Improvisation practice goes hand-in-hand with the study of jazz music. Think of it this way - when Beethoven wrote music for his orchestra to play, he wrote down every note, every rhythm, every dynamic fluctuation, every detail for his musicians to play. But when Duke Ellington or Count Basie wrote music for their bands, they left many of the details to the individual players. Whole sections were improvised collectively by the band or left open for soloists. And this sort of improvisation became synonymous with the jazz language. Now improvisation practice is something that is taught at almost every music university. And in this article, we're going to show you some improvisation practice tips which are meant to help you get started with improvisation. These exercises are meant for beginner improvisers, but they are also great practice for all jazz players.
In a nutshell, improvisation is all about playing notes that correspond to a given chord. So when jazz players look at a piece of music and are asked to improvise, they are really looking at the chord symbols and thinking of the notes which correspond to that chord. And there are certain notes that are very important to know for a given chord - the chord tones. The chord tones are the individual notes which spell the chord. For example:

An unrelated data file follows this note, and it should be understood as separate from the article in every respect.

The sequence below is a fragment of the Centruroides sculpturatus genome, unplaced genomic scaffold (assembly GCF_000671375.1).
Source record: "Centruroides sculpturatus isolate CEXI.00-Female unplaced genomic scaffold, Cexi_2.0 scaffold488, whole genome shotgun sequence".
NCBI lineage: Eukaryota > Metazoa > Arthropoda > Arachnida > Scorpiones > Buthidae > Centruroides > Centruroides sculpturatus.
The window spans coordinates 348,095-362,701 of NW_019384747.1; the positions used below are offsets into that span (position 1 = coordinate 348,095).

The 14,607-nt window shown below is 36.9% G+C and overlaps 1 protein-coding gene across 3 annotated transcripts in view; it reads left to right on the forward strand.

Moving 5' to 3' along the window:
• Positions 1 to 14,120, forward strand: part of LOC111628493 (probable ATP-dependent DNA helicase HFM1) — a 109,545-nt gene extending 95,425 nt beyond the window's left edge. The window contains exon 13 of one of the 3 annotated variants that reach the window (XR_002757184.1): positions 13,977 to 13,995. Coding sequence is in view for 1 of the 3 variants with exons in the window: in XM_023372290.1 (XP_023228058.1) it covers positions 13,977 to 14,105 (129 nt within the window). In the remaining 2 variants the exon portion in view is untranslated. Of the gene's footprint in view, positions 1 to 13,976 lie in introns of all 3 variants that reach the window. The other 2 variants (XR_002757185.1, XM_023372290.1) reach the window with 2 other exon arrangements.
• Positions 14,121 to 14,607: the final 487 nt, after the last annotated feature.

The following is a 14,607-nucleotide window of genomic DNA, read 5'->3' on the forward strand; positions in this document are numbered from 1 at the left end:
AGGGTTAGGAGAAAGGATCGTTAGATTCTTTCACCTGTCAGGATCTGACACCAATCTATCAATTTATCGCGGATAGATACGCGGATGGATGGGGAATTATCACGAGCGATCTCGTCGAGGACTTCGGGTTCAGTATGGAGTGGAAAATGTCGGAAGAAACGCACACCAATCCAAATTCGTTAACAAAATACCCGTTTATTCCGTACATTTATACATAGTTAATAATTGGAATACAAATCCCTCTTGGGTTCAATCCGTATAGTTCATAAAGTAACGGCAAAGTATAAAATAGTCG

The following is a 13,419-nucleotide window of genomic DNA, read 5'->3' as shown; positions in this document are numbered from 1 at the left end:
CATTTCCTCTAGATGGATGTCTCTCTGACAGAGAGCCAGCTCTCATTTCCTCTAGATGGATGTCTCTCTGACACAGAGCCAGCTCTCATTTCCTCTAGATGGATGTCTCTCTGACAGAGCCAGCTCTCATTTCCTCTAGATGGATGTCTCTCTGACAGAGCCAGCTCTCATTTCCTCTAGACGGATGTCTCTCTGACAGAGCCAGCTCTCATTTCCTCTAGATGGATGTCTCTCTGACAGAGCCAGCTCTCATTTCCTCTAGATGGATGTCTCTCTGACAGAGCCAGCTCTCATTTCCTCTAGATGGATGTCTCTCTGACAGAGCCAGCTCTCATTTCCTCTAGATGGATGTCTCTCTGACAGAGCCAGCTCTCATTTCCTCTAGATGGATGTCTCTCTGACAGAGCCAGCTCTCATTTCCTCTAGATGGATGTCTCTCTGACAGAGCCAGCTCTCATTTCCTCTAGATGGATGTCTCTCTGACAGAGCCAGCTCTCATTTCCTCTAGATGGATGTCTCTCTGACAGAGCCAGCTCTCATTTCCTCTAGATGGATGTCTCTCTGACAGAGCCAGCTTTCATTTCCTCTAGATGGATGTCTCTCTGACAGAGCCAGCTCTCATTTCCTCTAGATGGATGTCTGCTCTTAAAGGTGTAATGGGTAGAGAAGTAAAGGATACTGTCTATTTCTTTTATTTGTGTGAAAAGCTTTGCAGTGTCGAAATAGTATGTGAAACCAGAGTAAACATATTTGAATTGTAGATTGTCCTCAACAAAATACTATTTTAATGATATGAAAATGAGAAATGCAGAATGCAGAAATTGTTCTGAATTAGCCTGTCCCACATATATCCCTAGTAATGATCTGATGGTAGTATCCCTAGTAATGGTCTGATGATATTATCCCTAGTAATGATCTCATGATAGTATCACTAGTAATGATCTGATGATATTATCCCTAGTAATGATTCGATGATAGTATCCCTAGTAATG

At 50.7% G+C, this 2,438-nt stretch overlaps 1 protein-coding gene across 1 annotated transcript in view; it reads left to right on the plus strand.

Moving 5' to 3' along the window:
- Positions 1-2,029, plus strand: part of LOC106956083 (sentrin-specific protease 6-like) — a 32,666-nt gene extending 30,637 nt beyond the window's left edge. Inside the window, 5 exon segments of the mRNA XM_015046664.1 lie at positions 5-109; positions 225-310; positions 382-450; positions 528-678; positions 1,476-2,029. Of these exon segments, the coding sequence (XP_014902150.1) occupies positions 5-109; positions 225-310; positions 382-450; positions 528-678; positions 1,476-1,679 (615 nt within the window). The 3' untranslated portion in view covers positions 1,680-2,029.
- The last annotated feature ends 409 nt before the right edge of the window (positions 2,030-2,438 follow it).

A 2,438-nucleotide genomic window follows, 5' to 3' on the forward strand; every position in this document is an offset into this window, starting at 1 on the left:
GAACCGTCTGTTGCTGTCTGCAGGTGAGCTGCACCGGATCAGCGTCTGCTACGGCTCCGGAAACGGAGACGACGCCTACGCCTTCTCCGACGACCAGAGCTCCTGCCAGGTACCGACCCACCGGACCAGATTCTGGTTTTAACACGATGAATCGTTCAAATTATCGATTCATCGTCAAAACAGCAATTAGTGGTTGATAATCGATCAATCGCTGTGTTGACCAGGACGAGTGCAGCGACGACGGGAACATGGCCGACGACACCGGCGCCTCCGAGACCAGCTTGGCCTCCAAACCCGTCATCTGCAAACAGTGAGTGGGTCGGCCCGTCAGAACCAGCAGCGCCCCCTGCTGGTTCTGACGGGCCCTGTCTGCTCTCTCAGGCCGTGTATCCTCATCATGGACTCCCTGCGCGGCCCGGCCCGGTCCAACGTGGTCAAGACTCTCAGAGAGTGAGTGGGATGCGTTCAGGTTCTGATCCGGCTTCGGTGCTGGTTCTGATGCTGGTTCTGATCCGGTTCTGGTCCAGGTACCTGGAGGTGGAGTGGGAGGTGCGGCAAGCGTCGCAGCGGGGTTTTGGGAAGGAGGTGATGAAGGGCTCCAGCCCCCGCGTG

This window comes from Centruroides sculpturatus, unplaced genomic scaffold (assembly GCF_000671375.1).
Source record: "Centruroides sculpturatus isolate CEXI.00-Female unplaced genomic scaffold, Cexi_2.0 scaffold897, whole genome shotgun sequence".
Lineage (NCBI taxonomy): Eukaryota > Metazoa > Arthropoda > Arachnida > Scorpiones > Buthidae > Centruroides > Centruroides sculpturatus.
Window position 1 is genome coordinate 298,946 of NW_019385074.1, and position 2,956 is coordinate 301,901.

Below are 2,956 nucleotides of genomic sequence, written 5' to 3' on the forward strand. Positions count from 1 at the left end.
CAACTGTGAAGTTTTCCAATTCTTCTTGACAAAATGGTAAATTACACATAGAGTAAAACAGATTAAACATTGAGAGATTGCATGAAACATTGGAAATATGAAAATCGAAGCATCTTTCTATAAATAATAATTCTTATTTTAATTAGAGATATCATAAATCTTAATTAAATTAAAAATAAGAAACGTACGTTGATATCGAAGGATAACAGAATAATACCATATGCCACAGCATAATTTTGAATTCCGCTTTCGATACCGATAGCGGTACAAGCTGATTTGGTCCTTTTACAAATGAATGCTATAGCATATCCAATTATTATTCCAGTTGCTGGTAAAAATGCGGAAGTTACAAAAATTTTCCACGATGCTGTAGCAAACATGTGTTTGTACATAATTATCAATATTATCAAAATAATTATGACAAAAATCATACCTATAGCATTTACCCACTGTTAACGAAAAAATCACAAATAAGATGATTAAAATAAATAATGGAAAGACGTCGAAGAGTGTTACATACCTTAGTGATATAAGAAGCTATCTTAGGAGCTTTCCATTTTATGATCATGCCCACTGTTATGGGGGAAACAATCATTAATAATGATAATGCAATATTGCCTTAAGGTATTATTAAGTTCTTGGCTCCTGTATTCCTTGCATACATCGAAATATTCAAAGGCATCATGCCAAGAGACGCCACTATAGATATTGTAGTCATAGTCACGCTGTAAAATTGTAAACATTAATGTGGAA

In order to improvise you need to be able to quickly identify the chord tones, and practice tip #1 will have you memorizing the chord tones quickly. Let's take the chords to the first 4 measures of "Fly Me to the Moon." At a slow tempo, play the root, 3rd, 5th, and 7th of each chord. (Your left hand can play the roots of the chords or the actual chords).
Practice doing this through the entire song until you're able to play from beginning to end, in time, through all of the chords with no mistakes.
Now that you've worked through a song playing root, 3rd, 5th, 7th through all of the chords, practice changing the order of the chord tones. For example, try playing 3rd, 7th, 5th, root.
Next, practice playing through the following inversions:
Remember that the goal is to be able to play through an entire tune in time, correctly identifying the chord tones in the proper order.
For this practice tip we're going to use four notes - the root (or 1st), 2nd, 3rd, and 5th of each chord. For major and dominant chords this will be the root, major 2nd, major 3rd, and perfect 5th. For minor chords this will be the root, major 2nd, minor 3rd, and perfect 5th.
Once you've played through the above exercise, practice various permutations of 1, 2, 3, 5 over each chord. For example, try playing:
Once you've mastered these exercises, check out Part 2 of this article which presents more advanced practice exercises.